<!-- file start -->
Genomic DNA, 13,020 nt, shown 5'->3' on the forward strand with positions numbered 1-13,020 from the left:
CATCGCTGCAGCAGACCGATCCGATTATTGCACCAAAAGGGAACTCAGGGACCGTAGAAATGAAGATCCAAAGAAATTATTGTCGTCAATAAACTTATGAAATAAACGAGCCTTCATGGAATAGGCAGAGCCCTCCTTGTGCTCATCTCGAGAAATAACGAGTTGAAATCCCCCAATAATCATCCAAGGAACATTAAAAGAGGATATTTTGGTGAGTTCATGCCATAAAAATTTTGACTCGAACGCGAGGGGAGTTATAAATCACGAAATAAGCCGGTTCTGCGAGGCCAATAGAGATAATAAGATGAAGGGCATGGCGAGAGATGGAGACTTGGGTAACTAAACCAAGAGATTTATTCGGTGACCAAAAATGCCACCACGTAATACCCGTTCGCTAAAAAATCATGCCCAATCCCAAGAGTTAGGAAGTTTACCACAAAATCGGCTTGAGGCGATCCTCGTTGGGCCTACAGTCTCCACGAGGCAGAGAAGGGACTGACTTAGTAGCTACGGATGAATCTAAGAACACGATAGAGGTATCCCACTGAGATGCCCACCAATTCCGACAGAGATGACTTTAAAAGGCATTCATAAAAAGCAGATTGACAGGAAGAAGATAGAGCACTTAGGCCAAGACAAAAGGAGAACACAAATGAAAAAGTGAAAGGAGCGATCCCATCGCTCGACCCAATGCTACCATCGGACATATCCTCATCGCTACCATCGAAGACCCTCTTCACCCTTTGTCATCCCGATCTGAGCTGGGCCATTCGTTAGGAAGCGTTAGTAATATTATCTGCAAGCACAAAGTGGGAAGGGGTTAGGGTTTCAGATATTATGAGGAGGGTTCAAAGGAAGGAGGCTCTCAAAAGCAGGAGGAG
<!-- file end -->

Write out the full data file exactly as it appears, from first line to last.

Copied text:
Genomic DNA, 13,020 nt, shown 5'->3' on the forward strand with positions numbered 1-13,020 from the left:
CATCGCTGCAGCAGACCGATCCGATTATTGCACCAAAAGGGAACTCAGGGACCGTAGAAATGAAGATCCAAAGAAATTATTGTCGTCAATAAACTTATGAAATAAACGAGCCTTCATGGAATAGGCAGAGCCCTCCTTGTGCTCATCTCGAGAAATAACGAGTTGAAATCCCCCAATAATCATCCAAGGAACATTAAAAGAGGATATTTTGGTGAGTTCATGCCATAAAAATTTTGACTCGAACGCGAGGGGAGTTATAAATCACGAAATAAGCCGGTTCTGCGAGGCCAATAGAGATAATAAGATGAAGGGCATGGCGAGAGATGGAGACTTGGGTAACTAAACCAAGAGATTTATTCGGTGACCAAAAATGCCACCACGTAATACCCGTTCGCTAAAAAATCATGCCCAATCCCAAGAGTTAGGAAGTTTACCACAAAATCGGCTTGAGGCGATCCTCGTTGGGCCTACAGTCTCCACGAGGCAGAGAAGGGACTGACTTAGTAGCTACGGATGAATCTAAGAACACGATAGAGGTATCCCACTGAGATGCCCACCAATTCCGACAGAGATGACTTTAAAAGGCATTCATAAAAAGCAGATTGACAGGAAGAAGATAGAGCACTTAGGCCAAGACAAAAGGAGAACACAAATGAAAAAGTGAAAGGAGCGATCCCATCGCTCGACCCAATGCTACCATCGGACATATCCTCATCGCTACCATCGAAGACCCTCTTCACCCTTTGTCATCCCGATCTGAGCTGGGCCATTCGTTAGGAAGCGTTAGTAATATTATCTGCAAGCACAAAGTGGGAAGGGGTTAGGGTTTCAGATATTATGAGGAGGGTTCAAAGGAAGGAGGCTCTCAAAAGCAGGAGGAG